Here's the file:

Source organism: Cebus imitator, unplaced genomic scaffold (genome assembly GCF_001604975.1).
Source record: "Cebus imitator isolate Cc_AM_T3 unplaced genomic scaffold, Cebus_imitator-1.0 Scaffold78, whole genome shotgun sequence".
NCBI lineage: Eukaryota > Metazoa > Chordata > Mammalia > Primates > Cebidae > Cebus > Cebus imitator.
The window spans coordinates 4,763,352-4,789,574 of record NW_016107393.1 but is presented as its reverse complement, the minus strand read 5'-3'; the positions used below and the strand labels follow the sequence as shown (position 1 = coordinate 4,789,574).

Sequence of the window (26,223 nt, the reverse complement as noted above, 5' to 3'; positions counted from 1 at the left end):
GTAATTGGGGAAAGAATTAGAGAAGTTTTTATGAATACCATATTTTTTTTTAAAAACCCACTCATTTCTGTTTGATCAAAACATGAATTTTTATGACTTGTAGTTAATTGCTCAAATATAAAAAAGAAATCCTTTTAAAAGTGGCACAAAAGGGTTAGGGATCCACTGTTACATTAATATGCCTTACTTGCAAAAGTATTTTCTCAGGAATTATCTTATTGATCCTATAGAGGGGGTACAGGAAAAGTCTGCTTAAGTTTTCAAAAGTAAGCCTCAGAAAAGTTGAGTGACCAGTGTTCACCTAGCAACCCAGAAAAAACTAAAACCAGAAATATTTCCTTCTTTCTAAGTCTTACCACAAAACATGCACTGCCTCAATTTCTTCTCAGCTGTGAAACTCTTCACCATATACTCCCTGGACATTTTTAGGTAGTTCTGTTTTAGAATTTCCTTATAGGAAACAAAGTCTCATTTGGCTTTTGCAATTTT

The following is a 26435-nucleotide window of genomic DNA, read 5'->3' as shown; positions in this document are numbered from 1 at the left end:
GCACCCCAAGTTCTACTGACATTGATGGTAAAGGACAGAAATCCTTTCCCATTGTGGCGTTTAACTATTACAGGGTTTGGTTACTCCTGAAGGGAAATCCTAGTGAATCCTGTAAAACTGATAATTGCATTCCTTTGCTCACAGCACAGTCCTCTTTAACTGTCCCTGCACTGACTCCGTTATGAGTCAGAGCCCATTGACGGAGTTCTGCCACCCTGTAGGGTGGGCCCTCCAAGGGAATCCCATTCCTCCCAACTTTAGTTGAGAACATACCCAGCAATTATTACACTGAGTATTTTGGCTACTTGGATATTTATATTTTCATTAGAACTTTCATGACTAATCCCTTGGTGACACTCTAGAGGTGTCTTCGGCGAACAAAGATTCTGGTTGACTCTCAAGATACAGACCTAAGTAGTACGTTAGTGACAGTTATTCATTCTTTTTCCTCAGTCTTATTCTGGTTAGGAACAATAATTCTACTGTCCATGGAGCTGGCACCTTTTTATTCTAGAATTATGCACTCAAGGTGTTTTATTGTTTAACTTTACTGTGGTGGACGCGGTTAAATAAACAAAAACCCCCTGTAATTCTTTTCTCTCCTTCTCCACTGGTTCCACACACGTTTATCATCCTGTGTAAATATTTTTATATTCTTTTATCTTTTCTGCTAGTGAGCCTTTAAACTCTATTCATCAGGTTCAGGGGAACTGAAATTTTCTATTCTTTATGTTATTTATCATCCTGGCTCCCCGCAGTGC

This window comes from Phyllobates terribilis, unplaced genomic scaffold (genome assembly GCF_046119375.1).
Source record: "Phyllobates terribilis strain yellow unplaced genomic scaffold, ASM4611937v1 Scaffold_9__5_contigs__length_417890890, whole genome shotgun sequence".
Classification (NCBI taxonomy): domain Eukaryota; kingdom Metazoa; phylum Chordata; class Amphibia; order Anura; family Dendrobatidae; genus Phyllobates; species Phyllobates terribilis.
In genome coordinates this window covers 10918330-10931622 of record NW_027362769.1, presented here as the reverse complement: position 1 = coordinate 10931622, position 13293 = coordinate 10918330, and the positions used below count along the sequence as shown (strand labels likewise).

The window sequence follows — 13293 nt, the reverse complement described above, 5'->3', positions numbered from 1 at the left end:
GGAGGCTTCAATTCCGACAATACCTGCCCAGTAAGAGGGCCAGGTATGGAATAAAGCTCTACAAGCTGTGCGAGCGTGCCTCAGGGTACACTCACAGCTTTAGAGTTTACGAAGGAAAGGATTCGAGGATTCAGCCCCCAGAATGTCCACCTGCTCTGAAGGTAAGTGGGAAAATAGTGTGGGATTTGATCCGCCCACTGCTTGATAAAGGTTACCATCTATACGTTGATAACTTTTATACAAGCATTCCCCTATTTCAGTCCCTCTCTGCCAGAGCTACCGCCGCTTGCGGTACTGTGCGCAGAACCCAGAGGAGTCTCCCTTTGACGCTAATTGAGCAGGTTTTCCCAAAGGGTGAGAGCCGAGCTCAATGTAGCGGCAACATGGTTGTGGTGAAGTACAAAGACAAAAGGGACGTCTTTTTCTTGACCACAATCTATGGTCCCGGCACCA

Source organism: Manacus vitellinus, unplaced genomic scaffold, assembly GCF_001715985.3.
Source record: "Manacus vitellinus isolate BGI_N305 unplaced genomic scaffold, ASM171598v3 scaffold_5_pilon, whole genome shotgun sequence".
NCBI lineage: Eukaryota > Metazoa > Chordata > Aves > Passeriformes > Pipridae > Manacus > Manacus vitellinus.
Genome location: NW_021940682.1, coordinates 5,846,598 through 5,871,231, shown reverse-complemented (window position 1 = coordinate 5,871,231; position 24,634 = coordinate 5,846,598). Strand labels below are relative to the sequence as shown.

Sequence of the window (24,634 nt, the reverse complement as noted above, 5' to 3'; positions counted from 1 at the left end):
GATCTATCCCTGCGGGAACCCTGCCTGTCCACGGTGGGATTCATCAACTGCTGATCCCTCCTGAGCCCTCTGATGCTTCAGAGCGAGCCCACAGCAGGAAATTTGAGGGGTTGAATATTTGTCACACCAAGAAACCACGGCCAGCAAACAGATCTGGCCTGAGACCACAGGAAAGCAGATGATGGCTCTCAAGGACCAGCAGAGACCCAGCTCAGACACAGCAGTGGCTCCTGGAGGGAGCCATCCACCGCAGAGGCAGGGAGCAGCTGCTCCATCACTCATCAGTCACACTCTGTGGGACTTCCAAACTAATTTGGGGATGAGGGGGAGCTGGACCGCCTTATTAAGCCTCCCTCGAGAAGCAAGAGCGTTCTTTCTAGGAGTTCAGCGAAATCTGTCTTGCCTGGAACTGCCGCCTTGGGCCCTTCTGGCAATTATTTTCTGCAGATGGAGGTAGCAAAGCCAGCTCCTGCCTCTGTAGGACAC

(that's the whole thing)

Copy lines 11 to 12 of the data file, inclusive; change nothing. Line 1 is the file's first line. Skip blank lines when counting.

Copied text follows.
Classification (NCBI taxonomy): domain Eukaryota; kingdom Metazoa; phylum Chordata; class Amphibia; order Anura; family Dendrobatidae; genus Phyllobates; species Phyllobates terribilis.
In genome coordinates this window covers 10918330-10931622 of record NW_027362769.1, presented here as the reverse complement: position 1 = coordinate 10931622, position 13293 = coordinate 10918330, and the positions used below count along the sequence as shown (strand labels likewise).